|Abstract:||Porous polymers have been prepared by emulsion templating and by using styrene as the monomer and divinylbenzene as the crosslinker. The polymerisation has been initiated with a radical initiator or by foto initiator. The amount of the crosslinker has been varied and its influence on morphology and amount of the remaining double bonds in the polymer matrix has been studied.
Methacrylic acid has been introduced into the mentioned polymer system, therefore carboxylic group was successfully incorporated into the polymer chain. Appropriate stability of the emulsion was achieved by combining different surfactants. The highest share of methacrylic acid that could be intergrated was 20 molar percentages. Thermal initiation of the free radical polymerisation lead to partial transfer of methacrylic acid into the internal phase. Therefore photoinitiation was used because of the faster conversion from monomer to polymer and methacrylic acid remained in the organic phase. This yielded in porous poyHIPE material, containing acid groups in the polymer chain and with a typical polyHIPE structure. Carboxylic groups have been functionalised by thionyl chloride to obtain acid chloride moieties. The rate of conversion was 76 percentages. Bifunctional amines have been used in order to verify the products reactivity. The influence of amine concentration and the lenght of its carbon chain on the conversion rate and the structure of the product have been studied. The conversion rate was 10 percent higher when using 1,12-diaminododecane compared to the conversion rate when using 1,4-diaminobutane. The higher concentration of the diamine enlarged the conversion rate when using 1,12-diaminododecane, whereas by using 1,4-diaminobutane this effect was not noticed.
Further on, porous poy(styrene-co-divininylbenzene) poliHIPEs have been prepared by varying the amount of the crosslinker from 37 to 80 molar percentages. The influence of the crosslinker amount on the BET surface area has been verified. A trend of increasing surface area with increasing the amount of the crosslinker has been noticed. Fourier transform infrared spectroscopy spectra have enabled us to determine the amount of the remaining double bonds in the polymer matrix. In order to incorporate functionalities into the polymer, functionalisation with multifunctional thiols was used. Thiols containing two and four thiol groups have been used. Furthermore, a bifunctional alkene has been incorporated onto the grafted polymer. The polymerisation efficiency was higher when using a higher degree of the crosslinker, the highest conversion rate was at 44 percent, where higher conversion rates were achieved when using the bithiol reagent. Mesopore size distributions have been compared between the unfunctionalised and functionalised samples and the latter revelaed a decrease in mesopore size. In was concluded that the solvent used was accountable for that. Also, a one-step functionalisation was performed, where bithiol and multifunctional alkene were included at once in the reaction mixture. In this case, a substantial increase in BET surface area was noticed, whereas the conversion rate was quite low.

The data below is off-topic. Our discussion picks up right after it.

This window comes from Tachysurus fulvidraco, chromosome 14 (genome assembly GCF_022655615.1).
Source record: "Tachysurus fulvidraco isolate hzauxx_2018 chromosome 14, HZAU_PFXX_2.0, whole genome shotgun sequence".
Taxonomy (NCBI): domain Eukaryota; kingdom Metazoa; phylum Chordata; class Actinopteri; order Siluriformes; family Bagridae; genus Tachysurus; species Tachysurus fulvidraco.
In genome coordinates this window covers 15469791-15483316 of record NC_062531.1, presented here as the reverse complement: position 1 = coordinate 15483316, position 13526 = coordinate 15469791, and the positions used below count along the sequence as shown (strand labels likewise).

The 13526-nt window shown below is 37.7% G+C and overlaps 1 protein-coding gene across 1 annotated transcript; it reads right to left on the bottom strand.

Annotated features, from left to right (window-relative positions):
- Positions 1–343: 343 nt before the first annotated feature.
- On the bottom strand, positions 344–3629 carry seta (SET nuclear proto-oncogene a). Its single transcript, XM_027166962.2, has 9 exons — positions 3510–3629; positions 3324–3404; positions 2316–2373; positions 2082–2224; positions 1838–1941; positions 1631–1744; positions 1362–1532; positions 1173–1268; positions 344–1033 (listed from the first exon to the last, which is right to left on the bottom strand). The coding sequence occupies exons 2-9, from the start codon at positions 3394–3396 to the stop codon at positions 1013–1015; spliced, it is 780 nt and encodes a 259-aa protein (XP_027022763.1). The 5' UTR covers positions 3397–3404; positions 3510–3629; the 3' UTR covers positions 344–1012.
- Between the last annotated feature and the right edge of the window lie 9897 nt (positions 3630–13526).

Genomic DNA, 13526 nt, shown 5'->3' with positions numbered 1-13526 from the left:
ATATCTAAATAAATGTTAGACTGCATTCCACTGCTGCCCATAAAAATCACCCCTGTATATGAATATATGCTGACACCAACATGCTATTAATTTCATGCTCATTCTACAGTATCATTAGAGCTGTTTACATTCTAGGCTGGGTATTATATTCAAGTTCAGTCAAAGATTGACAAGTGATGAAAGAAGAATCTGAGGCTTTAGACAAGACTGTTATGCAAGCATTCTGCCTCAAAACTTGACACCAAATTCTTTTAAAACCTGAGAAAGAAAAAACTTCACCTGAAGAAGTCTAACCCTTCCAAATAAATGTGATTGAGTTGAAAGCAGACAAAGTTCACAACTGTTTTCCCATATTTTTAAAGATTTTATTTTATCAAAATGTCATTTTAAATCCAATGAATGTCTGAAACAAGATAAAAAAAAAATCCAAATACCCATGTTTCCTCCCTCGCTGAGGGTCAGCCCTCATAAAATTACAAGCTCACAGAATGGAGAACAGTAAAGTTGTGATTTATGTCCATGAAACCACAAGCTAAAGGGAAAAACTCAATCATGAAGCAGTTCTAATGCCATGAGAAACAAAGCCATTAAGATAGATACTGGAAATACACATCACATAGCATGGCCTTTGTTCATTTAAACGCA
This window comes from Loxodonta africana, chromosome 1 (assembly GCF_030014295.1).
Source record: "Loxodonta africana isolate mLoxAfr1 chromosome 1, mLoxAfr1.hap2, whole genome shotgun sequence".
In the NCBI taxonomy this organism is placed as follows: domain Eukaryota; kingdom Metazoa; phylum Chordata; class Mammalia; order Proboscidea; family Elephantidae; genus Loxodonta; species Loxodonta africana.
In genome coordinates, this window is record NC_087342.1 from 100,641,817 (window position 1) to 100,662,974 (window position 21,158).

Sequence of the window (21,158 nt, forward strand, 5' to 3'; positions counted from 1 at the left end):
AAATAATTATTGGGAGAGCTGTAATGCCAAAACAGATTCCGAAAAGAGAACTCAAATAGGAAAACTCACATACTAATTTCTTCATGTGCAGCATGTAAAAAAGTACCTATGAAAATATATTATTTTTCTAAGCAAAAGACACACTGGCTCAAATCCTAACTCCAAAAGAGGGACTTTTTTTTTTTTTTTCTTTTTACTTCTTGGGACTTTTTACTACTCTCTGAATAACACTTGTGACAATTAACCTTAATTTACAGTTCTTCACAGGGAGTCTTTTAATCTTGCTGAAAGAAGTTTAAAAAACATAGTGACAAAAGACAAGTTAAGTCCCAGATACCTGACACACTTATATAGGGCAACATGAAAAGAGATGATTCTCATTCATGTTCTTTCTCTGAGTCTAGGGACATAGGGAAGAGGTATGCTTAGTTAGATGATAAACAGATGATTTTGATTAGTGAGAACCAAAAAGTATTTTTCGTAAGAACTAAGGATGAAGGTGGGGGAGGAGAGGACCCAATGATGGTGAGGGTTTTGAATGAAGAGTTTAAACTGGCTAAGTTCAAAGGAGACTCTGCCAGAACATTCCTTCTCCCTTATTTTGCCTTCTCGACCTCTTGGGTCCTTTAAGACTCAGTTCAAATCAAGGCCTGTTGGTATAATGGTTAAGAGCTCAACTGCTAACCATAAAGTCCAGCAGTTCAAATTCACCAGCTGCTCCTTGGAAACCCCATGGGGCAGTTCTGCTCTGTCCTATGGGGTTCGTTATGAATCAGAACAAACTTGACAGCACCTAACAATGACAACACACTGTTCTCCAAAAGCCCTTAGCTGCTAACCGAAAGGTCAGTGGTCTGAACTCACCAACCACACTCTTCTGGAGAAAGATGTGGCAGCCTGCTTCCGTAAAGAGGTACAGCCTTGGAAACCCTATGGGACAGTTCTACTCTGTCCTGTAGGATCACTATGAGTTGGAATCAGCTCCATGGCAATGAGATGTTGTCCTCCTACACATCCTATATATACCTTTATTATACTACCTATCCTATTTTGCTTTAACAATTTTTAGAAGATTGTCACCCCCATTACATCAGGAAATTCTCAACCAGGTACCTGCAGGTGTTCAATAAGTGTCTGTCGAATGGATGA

Hereinafter, a hypercrosslinking approach has been utilised in order to incorporate mesopores and micropores into the poly(styrene-co-divinylbenzene) matrix. A peroxy initiator, namely di-tert-butyl peroxide, that has a specific mechanism of initiation, has been used. The amount of divinylbenzene in the untreated samples varied from 52 to 80 molar percentages. We were interested in the influence of the process on the morphology of the samples. It has been shown that the hypercrosslinking reaction does not influence substantially on the morphology of the material, the greatest difference in the morphology was found in the least crosslinked sample. Three solvents have been used for the hypercrosslinking reaction: toluene, acetonitrile and dimethylformamide. In the case of using toluene, the increase in the BET surface area was significant, the highest enlargment factor amounted to 7,2 folds.|